Transaction data stored on Contactless Credit Cards

Roland Perry lists at
Tue Sep 9 21:28:35 BST 2014

In article <540F4FFF.6060602 at>, Peter Tomlinson 
<pwt at> writes
>TfL (and you) cannot write anything to a basic credit or debit card 
>issued by your bank.
>Please don't get confused with prepaid bank issued cards of the sort 
>that are a store of value. Or with ITSO spec cards that can have 
>prepaid travel tokens loaded onto them (those tokens are known as 
>Stored Travel Rights in ITSO speak).

I'm not. My question is about the perfectly standard (and issued pretty 
much as standard for the last couple of years) Contactless Credit/Debit 
card. No "product" loaded on it, but simply used as a token to track the 
journeys a holder makes and send him a post-processed bill overnight.

>TfL is not currently accepting ITSO cards

Digressing slightly, I'm told they *are* now accepting Travelcards 
loaded onto Southern's ITSO card (branded "the Key"). This is very late 
- such acceptance [ITSO on Prestige] has been announced as imminent for 
a long time - but has always been expected to happen.

What I think I know from reading ITSO specifications is that in order 
for the contactless transaction to take place in the sub-second window 
that travellers expect there isn't time to *both* read the card's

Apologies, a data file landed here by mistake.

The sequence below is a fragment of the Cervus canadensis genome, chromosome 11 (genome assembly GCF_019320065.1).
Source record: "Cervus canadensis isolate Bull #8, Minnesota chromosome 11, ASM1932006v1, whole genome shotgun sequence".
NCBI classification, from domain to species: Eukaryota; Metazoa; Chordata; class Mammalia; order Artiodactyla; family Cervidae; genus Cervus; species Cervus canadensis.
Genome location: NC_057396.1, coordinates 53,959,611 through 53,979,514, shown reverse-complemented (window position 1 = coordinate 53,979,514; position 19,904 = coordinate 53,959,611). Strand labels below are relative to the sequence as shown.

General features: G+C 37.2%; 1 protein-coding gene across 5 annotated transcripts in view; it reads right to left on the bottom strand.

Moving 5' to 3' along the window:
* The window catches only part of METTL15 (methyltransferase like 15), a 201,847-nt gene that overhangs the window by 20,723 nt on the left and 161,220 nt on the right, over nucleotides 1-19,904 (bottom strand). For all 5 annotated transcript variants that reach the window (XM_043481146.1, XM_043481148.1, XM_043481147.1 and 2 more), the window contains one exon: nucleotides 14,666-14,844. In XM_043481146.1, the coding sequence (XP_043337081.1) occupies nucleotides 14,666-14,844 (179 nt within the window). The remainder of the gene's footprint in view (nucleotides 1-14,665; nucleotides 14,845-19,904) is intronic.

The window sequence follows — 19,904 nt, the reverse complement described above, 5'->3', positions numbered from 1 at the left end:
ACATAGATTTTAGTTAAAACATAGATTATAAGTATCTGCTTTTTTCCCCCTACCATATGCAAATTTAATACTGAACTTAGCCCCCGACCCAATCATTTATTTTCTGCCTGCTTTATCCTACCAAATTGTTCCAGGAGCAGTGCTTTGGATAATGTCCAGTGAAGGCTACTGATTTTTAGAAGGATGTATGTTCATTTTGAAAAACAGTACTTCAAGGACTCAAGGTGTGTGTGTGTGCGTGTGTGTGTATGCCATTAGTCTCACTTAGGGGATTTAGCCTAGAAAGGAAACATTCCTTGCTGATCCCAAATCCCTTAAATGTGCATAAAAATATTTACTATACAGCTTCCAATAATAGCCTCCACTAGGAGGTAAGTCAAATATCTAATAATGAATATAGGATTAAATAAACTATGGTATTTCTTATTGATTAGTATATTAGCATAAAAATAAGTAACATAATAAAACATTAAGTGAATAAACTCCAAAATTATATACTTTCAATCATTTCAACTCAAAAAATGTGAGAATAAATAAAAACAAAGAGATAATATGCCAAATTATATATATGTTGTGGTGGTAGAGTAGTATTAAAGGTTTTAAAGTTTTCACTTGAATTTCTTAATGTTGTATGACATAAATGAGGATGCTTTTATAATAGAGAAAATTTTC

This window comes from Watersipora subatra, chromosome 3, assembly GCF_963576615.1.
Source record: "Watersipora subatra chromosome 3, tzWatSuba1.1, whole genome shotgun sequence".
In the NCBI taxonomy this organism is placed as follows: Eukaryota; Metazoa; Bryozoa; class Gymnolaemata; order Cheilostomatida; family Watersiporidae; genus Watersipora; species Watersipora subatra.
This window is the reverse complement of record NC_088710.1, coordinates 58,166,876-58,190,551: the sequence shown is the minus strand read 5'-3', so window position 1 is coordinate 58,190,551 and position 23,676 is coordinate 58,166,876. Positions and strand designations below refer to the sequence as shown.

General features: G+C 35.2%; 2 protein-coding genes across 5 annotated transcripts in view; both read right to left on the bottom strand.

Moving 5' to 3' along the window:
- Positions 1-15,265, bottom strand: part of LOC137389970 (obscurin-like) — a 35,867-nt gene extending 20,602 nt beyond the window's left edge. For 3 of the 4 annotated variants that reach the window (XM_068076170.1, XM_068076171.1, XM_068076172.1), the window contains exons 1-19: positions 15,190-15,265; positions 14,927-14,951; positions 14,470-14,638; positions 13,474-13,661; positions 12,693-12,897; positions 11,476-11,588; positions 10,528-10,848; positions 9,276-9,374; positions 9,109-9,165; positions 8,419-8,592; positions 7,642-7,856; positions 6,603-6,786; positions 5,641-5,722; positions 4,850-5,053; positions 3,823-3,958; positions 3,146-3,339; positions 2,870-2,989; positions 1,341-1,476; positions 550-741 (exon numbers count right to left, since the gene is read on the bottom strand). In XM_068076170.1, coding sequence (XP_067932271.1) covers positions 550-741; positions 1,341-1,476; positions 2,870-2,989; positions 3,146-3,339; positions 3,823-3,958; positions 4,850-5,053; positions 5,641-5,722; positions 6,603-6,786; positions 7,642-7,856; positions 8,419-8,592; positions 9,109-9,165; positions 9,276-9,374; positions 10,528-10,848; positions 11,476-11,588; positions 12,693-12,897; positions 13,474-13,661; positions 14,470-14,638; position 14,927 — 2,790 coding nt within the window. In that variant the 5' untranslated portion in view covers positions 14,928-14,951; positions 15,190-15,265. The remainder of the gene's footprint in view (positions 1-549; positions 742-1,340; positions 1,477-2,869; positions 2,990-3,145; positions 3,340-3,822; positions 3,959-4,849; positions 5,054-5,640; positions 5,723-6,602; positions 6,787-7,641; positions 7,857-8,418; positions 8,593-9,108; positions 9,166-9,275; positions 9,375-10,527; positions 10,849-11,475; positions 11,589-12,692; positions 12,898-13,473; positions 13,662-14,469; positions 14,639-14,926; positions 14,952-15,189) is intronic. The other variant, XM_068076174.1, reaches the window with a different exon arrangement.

credentials *and* write any kind of transaction data *back* to the card.

What I'm interested in today is whether the same applies to contactless 
credit cards, or as you hint whether it's *philosophically* banned as 
well as being a potential breach of the rules of physics.

>but might in the near future accept ITSO spec ENCTS [1] bus passes at 
>Oyster readers (at the moment we just wave the cards as we get on the 
>bus in London, or show them to an inspector).

That's a different project I expect.

ps Again digressing slightly, it's commonly understood that contactless 
cards require PIN to be used 'at random', or is that 'every ~N 
transactions' and I've even seen 'on the first transaction, and then 
sporadically afterwards'.

Is the usage data which would trigger such a PIN request a result of 
things written and re-written to the card, or only a result of a 
very-real-time authorisation request [and refusal pending PIN] to the 

The rules for transport tickets on contactless are laxer, of course, 
because the (eg) TfL gates don't have a PIN pad on them. The other side 
of the coin is that fraudulent transport use doesn't cost them any 
tangible money, because the trains/buses were running anyway. But if you 
were buying a cup of coffee, then it costs the merchant something 
tangible to provide.
Roland Perry

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